: Cleaning your engine of evil carbon



eldorado1
09-13-05, 10:36 PM
The following is straight from a service manual, in regards to the TSB issued for a "cold knock" on the northstar, caused by excessive carbon.

Before considering major engine repairs, the technician should perform the following procedure to clean carbon from the engine combustion chambers.
Note: This procedure must be strictly followed. Hydrostatic lock may result causing severe engine damage if this procedure is not strictly adhered to. (that's important.)

1) Obtain one can of GM TOP engine cleaner (TEC) P/N 1052626.
2) Start the engine and bring the engine coolant temp to 200 degrees on the instrument panel gauge. (220F on a scan tool)
IMPORTANT: Do not raise the engine speed above idle
3) with the engine idling, disconnect the PCV hose from the PCV valve and slowly spray the TEC into the end of the hose.
4) Raise the engine speed to approximately 2000 rpm until you see a cloud of white smoke coming out of the exhaust pipe, then shut off the engine.
5) Let the vehicle sit for at least 20 minutes, preferably overnight. This allows time for the TEC to act on the carbon deposits.
6) Once the soak period has been completed, start the engine and proceed to remove the remainder of the TEC from the engine by increasing the engine speed to 2000rpm until the white smoke has diminished.

For engine-diy-novices, I recommend you follow that advice, and make SURE you get the aerosol can of TEC. It's much less likely to hydrolock the engine, and you can't pour it in too fast like you can with the bottle. After you finish the above, take it on a highway on-ramp, and with the shifter in 2nd, floor it. You can further exercise the rings by letting the car speed drop to 30mph, and flooring it back up to 60....

Oh, you're going to want to change your plugs after you do this. A lot of crap gets moved around, and some of it can collect in the plugs, shorting it out. Also some of the cleaning solution leaks past the rings, so if you leave it overnight (recommended), change the oil. It's not urgent, and it's not even mentioned in the article, but it probably does change the oil chemistry. So why chance it...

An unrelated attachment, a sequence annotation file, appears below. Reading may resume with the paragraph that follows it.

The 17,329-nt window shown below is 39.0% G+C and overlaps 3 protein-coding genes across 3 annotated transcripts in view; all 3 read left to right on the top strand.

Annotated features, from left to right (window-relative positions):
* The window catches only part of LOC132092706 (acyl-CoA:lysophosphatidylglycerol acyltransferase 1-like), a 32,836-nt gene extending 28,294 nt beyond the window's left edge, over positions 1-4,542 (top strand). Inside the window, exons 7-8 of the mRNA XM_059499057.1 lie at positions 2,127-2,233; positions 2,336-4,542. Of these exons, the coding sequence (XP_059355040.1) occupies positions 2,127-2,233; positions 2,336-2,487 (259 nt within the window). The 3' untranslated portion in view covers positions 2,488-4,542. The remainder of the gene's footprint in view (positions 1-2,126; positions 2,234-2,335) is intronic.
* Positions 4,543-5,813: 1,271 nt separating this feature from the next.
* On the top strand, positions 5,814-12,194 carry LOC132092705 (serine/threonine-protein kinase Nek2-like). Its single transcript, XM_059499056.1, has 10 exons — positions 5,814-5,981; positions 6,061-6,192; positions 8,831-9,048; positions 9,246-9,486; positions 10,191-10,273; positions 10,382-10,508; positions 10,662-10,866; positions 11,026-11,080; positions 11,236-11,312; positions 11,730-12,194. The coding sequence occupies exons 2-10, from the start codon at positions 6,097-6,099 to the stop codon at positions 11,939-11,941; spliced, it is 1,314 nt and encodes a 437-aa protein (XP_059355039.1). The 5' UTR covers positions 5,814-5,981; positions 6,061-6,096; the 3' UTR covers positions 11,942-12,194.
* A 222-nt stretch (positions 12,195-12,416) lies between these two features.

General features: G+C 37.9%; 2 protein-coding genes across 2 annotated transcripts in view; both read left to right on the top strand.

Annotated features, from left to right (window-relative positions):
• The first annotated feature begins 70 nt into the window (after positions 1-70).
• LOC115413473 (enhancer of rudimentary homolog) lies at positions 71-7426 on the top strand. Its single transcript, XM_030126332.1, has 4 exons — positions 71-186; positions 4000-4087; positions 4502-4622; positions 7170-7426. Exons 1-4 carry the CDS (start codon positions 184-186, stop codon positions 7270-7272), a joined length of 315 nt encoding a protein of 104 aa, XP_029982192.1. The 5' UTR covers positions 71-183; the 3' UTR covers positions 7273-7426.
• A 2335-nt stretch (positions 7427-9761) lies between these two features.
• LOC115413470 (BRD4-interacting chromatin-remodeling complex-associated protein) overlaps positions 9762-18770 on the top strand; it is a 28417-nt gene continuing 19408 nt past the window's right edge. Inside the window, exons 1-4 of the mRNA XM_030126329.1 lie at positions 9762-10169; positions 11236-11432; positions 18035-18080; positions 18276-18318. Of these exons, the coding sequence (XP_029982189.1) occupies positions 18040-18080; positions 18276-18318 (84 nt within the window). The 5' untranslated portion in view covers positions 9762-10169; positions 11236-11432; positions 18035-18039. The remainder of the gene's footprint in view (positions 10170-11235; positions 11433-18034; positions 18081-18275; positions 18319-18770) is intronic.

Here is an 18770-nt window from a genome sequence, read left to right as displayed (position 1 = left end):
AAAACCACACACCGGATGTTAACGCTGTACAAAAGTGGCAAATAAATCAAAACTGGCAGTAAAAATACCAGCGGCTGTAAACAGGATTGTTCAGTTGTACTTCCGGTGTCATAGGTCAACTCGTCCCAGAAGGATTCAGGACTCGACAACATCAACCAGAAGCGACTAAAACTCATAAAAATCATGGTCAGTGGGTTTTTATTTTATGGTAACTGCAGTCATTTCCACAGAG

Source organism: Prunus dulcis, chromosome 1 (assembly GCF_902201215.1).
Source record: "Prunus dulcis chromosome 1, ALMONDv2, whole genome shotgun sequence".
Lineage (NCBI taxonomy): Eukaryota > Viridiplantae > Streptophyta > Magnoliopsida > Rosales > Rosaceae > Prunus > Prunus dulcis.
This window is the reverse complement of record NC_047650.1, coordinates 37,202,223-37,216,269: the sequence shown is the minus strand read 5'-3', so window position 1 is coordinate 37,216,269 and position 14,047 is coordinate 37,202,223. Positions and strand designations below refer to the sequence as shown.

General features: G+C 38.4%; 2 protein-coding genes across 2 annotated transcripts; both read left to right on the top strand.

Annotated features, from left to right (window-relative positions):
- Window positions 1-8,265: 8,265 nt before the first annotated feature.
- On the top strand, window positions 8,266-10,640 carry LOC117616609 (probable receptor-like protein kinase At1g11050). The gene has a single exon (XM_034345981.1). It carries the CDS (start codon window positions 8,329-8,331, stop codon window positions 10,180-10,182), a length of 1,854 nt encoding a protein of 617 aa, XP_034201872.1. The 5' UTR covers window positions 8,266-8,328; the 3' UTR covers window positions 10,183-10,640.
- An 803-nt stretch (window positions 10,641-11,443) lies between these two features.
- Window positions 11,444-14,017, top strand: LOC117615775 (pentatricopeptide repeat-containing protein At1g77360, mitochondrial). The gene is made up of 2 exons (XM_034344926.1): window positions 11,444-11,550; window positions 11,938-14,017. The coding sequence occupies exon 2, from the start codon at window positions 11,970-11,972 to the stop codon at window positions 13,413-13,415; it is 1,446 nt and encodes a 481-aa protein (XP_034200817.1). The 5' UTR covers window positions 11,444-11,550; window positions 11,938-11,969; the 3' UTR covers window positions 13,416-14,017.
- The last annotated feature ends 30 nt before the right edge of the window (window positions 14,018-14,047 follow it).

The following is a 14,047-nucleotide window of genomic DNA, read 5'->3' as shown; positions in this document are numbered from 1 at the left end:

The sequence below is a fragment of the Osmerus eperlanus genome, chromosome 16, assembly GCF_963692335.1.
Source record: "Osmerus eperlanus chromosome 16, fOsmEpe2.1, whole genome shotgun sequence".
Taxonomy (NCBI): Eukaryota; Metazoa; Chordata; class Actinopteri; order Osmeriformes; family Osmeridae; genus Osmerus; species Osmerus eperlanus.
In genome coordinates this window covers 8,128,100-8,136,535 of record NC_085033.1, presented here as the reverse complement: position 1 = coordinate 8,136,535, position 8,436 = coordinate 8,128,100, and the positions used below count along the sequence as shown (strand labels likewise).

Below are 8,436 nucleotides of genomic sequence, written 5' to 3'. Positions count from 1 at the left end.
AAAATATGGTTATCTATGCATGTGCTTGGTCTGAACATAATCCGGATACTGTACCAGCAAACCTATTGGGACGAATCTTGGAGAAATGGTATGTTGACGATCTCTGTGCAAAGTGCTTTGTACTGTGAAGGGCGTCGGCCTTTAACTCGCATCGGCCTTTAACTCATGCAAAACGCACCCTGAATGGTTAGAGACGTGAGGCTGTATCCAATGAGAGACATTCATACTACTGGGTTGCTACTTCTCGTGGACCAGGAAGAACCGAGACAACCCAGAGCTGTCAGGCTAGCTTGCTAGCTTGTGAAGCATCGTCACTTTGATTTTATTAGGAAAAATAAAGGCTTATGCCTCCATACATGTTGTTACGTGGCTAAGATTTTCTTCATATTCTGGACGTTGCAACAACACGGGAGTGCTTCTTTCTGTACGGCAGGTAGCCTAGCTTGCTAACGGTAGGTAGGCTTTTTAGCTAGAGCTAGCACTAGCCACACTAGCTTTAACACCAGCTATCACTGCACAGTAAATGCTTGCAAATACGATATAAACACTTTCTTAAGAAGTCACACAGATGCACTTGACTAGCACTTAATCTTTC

eldorado1
09-14-05, 10:16 AM
Please note the above is for 95+ northstars. The fluid should go to the middle nipple on top of the manifold. Don't pour it into the valve cover or something... Just follow the rear PCV hoses.

Big_Blue
09-15-05, 07:12 AM
I use seafoam to clean my carb on my 86 (307)and pretty much use the same steps as well. I just dont go on the highway.

LT5
09-15-05, 04:31 PM
Another Seafoam user here. I use it on all my car's and outboard engines :thumbsup:

mikes93sedandeville
09-15-05, 09:04 PM
Jiffy Lubes and many quick lube places have a fuel induction service which is very similar although you must make sure they do it right. BG makes an excellent product and i have found that any throttle bottle intake cleaner or carb cleaner does just as good a job. I used to manage a JL and was very good at preforming the service in a reasonable time and doing an effective job i also studied all the ingredients on several different products and all of em are pretty much the same. Myself im a penny pincher i go to autozone advance etc... buy throttle body intake cleaner 8 spark plugs(not needed if u put old plugs in before you clean) 2 cans of fuel( kind you pour in tank) cleaner and probably a new air filter if its dirty and fuel mileage will jump and all for the price of any cleaner or cleaning a dealer will charge ya!

eldorado1
09-23-05, 05:04 PM
Another Seafoam user here.

Seafoam doesn't contain 1/2 the ingredients TEC has.

Seafoam ingredients:

Isopropyl Alcohol (rubbing alcohol), pale oil, and naptha.

GM TEC ingredients:
2-BUTOXYETHANOL, naptha, 4-METHYL-2-PENTANOL, 9-OCTADECENDIC ACID.

This taken from their respective MSDS sheets. Anyone who tells you TEC is the
same as seafoam hasn't smelled TEC... pew! "So bad, it has to work!"

Just to follow up on the instructions given above, you want to pour the entire can in (slowly) the vacuum hose. One that feeds ALL of the cylinders (brake booster or PCV). Then you hop in the car, raise the idle to 2000rpm, and shut it down when you see the white smoke.

LT5
09-29-05, 08:35 PM
Seafoam doesn't contain 1/2 the ingredients TEC has.

Seafoam ingredients:

Isopropyl Alcohol (rubbing alcohol), pale oil, and naptha.

GM TEC ingredients:
2-BUTOXYETHANOL, naptha, 4-METHYL-2-PENTANOL, 9-OCTADECENDIC ACID.

This taken from their respective MSDS sheets. Anyone who tells you TEC is the
same as seafoam hasn't smelled TEC... pew! "So bad, it has to work!"

Just to follow up on the instructions given above, you want to pour the entire can in (slowly) the vacuum hose. One that feeds ALL of the cylinders (brake booster or PCV). Then you hop in the car, raise the idle to 2000rpm, and shut it down when you see the white smoke.



Point well taken. Thanks !

N0DIH
10-05-05, 12:23 PM
I am assuming that the "TEC" is X66P or X66A, correct?

X66P is pour through, X66A is aerosol. Excellent stuff. My 307 benefited from it in the pinging dept about every 1-2 years.